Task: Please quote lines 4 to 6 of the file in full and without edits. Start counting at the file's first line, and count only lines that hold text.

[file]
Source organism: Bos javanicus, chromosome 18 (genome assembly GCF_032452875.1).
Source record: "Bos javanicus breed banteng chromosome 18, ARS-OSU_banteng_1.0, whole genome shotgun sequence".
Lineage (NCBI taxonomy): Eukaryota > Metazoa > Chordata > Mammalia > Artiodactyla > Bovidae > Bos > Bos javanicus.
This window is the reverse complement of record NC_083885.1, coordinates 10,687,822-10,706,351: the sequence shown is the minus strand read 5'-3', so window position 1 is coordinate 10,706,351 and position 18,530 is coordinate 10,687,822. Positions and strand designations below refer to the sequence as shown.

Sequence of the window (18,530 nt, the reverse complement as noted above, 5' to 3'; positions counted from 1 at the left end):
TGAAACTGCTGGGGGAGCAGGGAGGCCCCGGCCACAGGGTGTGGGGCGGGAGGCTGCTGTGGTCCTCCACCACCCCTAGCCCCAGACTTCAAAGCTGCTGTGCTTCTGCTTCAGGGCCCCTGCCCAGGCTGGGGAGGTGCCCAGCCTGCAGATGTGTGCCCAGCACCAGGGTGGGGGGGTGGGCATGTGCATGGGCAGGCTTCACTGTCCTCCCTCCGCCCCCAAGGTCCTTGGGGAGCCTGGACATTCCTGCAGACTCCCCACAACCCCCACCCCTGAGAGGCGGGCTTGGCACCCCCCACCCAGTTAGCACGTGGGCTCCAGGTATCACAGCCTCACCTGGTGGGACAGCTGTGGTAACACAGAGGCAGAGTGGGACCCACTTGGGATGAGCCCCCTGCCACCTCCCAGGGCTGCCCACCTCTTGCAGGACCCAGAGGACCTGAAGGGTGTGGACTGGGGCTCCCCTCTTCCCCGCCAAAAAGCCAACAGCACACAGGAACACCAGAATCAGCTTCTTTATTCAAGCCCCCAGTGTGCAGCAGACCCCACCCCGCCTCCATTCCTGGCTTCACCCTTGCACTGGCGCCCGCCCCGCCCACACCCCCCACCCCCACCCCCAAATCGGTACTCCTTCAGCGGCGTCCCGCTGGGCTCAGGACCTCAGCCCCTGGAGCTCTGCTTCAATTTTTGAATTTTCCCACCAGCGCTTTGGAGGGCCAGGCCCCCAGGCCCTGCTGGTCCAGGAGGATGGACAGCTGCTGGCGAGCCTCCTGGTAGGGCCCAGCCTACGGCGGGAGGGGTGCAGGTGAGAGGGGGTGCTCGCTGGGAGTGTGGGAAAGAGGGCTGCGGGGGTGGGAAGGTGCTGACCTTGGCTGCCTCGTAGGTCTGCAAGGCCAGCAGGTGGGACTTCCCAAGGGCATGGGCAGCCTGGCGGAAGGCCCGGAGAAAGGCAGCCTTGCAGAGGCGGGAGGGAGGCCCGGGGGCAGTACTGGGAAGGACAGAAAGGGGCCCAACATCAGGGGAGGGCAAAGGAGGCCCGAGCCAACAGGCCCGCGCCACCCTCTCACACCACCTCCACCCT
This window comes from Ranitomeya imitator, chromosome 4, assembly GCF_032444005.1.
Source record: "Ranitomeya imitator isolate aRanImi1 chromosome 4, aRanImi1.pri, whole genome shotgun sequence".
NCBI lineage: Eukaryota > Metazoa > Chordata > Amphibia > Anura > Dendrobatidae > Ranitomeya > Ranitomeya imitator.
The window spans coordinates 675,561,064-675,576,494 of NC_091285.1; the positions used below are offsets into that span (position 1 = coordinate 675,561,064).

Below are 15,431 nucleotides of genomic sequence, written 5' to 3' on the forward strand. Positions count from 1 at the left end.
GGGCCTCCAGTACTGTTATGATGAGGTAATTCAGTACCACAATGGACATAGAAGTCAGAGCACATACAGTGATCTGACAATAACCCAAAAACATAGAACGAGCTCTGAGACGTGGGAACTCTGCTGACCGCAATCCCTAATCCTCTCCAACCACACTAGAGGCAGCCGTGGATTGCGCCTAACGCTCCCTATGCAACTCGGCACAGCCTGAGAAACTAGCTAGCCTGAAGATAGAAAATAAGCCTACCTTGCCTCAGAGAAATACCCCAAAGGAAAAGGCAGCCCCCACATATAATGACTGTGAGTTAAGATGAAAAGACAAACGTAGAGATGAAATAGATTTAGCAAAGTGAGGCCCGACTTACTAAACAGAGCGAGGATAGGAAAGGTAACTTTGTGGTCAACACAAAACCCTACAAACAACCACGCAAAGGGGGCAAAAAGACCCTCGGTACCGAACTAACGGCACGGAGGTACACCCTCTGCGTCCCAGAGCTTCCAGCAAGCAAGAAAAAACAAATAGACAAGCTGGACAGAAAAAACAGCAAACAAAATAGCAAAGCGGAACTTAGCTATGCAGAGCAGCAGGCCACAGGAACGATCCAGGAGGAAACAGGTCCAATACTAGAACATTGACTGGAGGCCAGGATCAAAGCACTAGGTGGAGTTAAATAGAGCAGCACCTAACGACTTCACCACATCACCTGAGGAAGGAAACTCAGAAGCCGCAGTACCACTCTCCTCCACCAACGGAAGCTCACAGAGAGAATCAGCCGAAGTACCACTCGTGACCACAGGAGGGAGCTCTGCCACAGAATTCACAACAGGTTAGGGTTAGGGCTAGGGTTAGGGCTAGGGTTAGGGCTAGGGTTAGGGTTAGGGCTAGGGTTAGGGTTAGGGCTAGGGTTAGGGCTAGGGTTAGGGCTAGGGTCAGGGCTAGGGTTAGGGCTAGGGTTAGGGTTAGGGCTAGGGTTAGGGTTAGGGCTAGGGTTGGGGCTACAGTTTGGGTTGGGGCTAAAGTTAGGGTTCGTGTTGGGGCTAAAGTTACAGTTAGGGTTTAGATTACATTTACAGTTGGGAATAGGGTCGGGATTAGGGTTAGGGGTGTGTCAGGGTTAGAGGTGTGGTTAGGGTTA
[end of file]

This window is the reverse complement of record NC_083885.1, coordinates 10,687,822-10,706,351: the sequence shown is the minus strand read 5'-3', so window position 1 is coordinate 10,706,351 and position 18,530 is coordinate 10,687,822. Positions and strand designations below refer to the sequence as shown.

Sequence of the window (18,530 nt, the reverse complement as noted above, 5' to 3'; positions counted from 1 at the left end):
TGAAACTGCTGGGGGAGCAGGGAGGCCCCGGCCACAGGGTGTGGGGCGGGAGGCTGCTGTGGTCCTCCACCACCCCTAGCCCCAGACTTCAAAGCTGCTGTGCTTCTGCTTCAGGGCCCCTGCCCAGGCTGGGGAGGTGCCCAGCCTGCAGATGTGTGCCCAGCACCAGGGTGGGGGGGTGGGCATGTGCATGGGCAGGCTTCACTGTCCTCCCTCCGCCCCCAAGGTCCTTGGGGAGCCTGGACATTCCTGCAGACTCCCCACAACCCCCACCCCTGAGAGGCGGGCTTGGCACCCCCCACCCAGTTAGCACGTGGGCTCCAGGTATCACAGCCTCACCTGGTGGGACAGCTGTGGTAACACAGAGGCAGAGTGGGACCCACTTGGGATGAGCCCCCTGCCACCTCCCAGGGCTGCCCACCTCTTGCAGGACCCAGAGGACCTGAAGGGTGTGGACTGGGGCTCCCCTCTTCCCCGCCAAAAAGCCAACAGCACACAGGAACACCAGAATCAGCTTCTTTATTCAAGCCCCCAGTGTGCAGCAGACCCCACCCCGCCTCCATTCCTGGCTTCACCCTTGCACTGGCGCCCGCCCCGCCCACACCCCCCACCCCCACCCCCAAATCGGTACTCCTTCAGCGGCGTCCCGCTGGGCTCAGGACCTCAGCCCCTGGAGCTCTGCTTCAATTTTTGAATTTTCCCACCAGCGCTTTGGAGGGCCAGGCCCCCAGGCCCTGCTGGTCCAGGAGGATGGACAGCTGCTGGCGAGCCTCCTGGTAGGGCCCAGCCTACGGCGGGAGGGGTGCAGGTGAGAGGGGGTGCTCGCTGGGAGTGTGGGAAAGAGGGCTGCGGGGGTGGGAAGGTGCTGACCTTGGCTGCCTCGTAGGTCTGCAAGGCCAGCAGGTGGGACTTCCCAAGGGCATGGGCAGCCTGGCGGAAGGCCCGGAGAAAGGCAGCCTTGCAGAGGCGGGAGGGAGGCCCGGGGGCAGTACTGGGAAGGACAGAAAGGGGCCCAACATCAGGGGAGGGCAAAGGAGGCCCGAGCCAACAGGCCCGCGCCACCCTCTCACACCACCTCCACCCT